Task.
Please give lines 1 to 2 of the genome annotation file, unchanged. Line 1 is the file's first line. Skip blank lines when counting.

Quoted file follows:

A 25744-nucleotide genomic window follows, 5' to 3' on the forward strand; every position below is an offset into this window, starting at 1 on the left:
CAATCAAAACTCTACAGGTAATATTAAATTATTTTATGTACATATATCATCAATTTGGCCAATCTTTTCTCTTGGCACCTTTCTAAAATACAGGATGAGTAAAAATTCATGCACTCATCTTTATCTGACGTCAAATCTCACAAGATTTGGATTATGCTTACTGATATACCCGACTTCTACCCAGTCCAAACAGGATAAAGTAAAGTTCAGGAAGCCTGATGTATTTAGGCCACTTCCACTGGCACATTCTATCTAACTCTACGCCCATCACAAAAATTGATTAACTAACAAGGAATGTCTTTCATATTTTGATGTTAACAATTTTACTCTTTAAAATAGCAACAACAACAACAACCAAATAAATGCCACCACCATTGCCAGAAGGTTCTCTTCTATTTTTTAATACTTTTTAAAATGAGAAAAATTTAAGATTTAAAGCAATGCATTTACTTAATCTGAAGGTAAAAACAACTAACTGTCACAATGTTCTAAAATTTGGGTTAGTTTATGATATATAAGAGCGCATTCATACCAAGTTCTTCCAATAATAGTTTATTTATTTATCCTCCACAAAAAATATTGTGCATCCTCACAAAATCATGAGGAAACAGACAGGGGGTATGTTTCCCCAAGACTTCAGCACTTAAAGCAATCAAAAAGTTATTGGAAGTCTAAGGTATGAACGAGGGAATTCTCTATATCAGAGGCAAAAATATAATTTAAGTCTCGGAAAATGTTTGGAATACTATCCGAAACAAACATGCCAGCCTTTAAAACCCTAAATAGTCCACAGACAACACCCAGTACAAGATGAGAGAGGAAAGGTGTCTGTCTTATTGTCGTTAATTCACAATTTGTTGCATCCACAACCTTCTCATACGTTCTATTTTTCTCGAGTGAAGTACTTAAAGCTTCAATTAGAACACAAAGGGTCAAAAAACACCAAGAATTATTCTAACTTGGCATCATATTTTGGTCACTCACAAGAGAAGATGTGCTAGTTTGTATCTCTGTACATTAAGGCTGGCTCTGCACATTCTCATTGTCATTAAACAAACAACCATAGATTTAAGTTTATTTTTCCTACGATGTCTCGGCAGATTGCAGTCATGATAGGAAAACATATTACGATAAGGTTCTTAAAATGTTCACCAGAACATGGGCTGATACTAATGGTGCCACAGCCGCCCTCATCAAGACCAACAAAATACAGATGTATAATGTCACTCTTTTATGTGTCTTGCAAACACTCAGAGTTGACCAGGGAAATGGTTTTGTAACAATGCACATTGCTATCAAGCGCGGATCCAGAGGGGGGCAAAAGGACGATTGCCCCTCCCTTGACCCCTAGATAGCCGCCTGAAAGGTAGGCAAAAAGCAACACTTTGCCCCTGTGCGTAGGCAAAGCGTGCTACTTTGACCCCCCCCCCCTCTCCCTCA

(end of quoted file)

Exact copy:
A 25744-nucleotide genomic window follows, 5' to 3' on the forward strand; every position below is an offset into this window, starting at 1 on the left:
CAATCAAAACTCTACAGGTAATATTAAATTATTTTATGTACATATATCATCAATTTGGCCAATCTTTTCTCTTGGCACCTTTCTAAAATACAGGATGAGTAAAAATTCATGCACTCATCTTTATCTGACGTCAAATCTCACAAGATTTGGATTATGCTTACTGATATACCCGACTTCTACCCAGTCCAAACAGGATAAAGTAAAGTTCAGGAAGCCTGATGTATTTAGGCCACTTCCACTGGCACATTCTATCTAACTCTACGCCCATCACAAAAATTGATTAACTAACAAGGAATGTCTTTCATATTTTGATGTTAACAATTTTACTCTTTAAAATAGCAACAACAACAACAACCAAATAAATGCCACCACCATTGCCAGAAGGTTCTCTTCTATTTTTTAATACTTTTTAAAATGAGAAAAATTTAAGATTTAAAGCAATGCATTTACTTAATCTGAAGGTAAAAACAACTAACTGTCACAATGTTCTAAAATTTGGGTTAGTTTATGATATATAAGAGCGCATTCATACCAAGTTCTTCCAATAATAGTTTATTTATTTATCCTCCACAAAAAATATTGTGCATCCTCACAAAATCATGAGGAAACAGACAGGGGGTATGTTTCCCCAAGACTTCAGCACTTAAAGCAATCAAAAAGTTATTGGAAGTCTAAGGTATGAACGAGGGAATTCTCTATATCAGAGGCAAAAATATAATTTAAGTCTCGGAAAATGTTTGGAATACTATCCGAAACAAACATGCCAGCCTTTAAAACCCTAAATAGTCCACAGACAACACCCAGTACAAGATGAGAGAGGAAAGGTGTCTGTCTTATTGTCGTTAATTCACAATTTGTTGCATCCACAACCTTCTCATACGTTCTATTTTTCTCGAGTGAAGTACTTAAAGCTTCAATTAGAACACAAAGGGTCAAAAAACACCAAGAATTATTCTAACTTGGCATCATATTTTGGTCACTCACAAGAGAAGATGTGCTAGTTTGTATCTCTGTACATTAAGGCTGGCTCTGCACATTCTCATTGTCATTAAACAAACAACCATAGATTTAAGTTTATTTTTCCTACGATGTCTCGGCAGATTGCAGTCATGATAGGAAAACATATTACGATAAGGTTCTTAAAATGTTCACCAGAACATGGGCTGATACTAATGGTGCCACAGCCGCCCTCATCAAGACCAACAAAATACAGATGTATAATGTCACTCTTTTATGTGTCTTGCAAACACTCAGAGTTGACCAGGGAAATGGTTTTGTAACAATGCACATTGCTATCAAGCGCGGATCCAGAGGGGGGCAAAAGGACGATTGCCCCTCCCTTGACCCCTAGATAGCCGCCTGAAAGGTAGGCAAAAAGCAACACTTTGCCCCTGTGCGTAGGCAAAGCGTGCTACTTTGACCCCCCCCCCCTCTCCCTCA